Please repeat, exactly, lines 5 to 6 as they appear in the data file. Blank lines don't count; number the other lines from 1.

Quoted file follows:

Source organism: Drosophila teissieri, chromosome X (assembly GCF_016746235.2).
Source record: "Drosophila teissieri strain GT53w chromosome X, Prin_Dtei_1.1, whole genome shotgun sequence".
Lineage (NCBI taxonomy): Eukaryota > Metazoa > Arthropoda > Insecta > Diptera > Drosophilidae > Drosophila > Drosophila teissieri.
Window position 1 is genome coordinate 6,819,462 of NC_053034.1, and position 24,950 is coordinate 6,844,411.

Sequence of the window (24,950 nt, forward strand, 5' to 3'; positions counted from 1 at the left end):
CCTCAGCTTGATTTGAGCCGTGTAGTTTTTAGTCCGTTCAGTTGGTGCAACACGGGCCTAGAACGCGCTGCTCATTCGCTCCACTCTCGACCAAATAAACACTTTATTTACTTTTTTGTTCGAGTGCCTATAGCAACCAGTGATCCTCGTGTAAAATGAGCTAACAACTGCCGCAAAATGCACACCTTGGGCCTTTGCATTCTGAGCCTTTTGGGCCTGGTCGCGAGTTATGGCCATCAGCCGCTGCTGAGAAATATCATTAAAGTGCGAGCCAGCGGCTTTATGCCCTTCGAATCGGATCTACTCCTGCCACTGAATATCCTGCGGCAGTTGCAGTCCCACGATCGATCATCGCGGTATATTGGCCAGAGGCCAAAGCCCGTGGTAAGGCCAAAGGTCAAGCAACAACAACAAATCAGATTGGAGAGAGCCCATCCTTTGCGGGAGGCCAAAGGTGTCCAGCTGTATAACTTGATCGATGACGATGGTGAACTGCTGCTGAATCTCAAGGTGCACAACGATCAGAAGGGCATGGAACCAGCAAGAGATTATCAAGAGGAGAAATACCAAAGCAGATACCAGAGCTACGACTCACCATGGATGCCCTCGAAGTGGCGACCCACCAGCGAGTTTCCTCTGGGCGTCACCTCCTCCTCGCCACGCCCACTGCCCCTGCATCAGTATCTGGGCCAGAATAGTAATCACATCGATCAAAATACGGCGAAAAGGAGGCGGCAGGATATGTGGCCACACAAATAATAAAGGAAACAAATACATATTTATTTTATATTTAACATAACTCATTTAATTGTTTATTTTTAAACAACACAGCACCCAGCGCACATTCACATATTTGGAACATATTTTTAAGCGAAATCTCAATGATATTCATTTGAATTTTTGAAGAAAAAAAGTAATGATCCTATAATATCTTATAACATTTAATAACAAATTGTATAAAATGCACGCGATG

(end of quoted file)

Sequence of the window (24,950 nt, forward strand, 5' to 3'; positions counted from 1 at the left end):
CCTCAGCTTGATTTGAGCCGTGTAGTTTTTAGTCCGTTCAGTTGGTGCAACACGGGCCTAGAACGCGCTGCTCATTCGCTCCACTCTCGACCAAATAAACACTTTATTTACTTTTTTGTTCGAGTGCCTATAGCAACCAGTGATCCTCGTGTAAAATGAGCTAACAACTGCCGCAAAATGCACACCTTGGGCCTTTGCATTCTGAGCCTTTTGGGCCTGGTCGCGAGTTATGGCCATCAGCCGCTGCTGAGAAATATCATTAAAGTGCGAGCCAGCGGCTTTATGCCCTTCGAATCGGATCTACTCCTGCCACTGAATATCCTGCGGCAGTTGCAGTCCCACGATCGATCATCGCGGTATATTGGCCAGAGGCCAAAGCCCGTGGTAAGGCCAAAGGTCAAGCAACAACAACAAATCAGATTGGAGAGAGCCCATCCTTTGCGGGAGGCCAAAGGTGTCCAGCTGTATAACTTGATCGATGACGATGGTGAACTGCTGCTGAATCTCAAGGTGCACAACGATCAGAAGGGCATGGAACCAGCAAGAGATTATCAAGAGGAGAAATACCAAAGCAGATACCAGAGCTACGACTCACCATGGATGCCCTCGAAGTGGCGACCCACCAGCGAGTTTCCTCTGGGCGTCACCTCCTCCTCGCCACGCCCACTGCCCCTGCATCAGTATCTGGGCCAGAATAGTAATCACATCGATCAAAATACGGCGAAAAGGAGGCGGCAGGATATGTGGCCACACAAATAATAAAGGAAACAAATACATATTTATTTTATATTTAACATAACTCATTTAATTGTTTATTTTTAAACAACACAGCACCCAGCGCACATTCACATATTTGGAACATATTTTTAAGCGAAATCTCAATGATATTCATTTGAATTTTTGAAGAAAAAAAGTAATGATCCTATAATATCTTATAACATTTAATAACAAATTGTATAAAATGCACGCGATG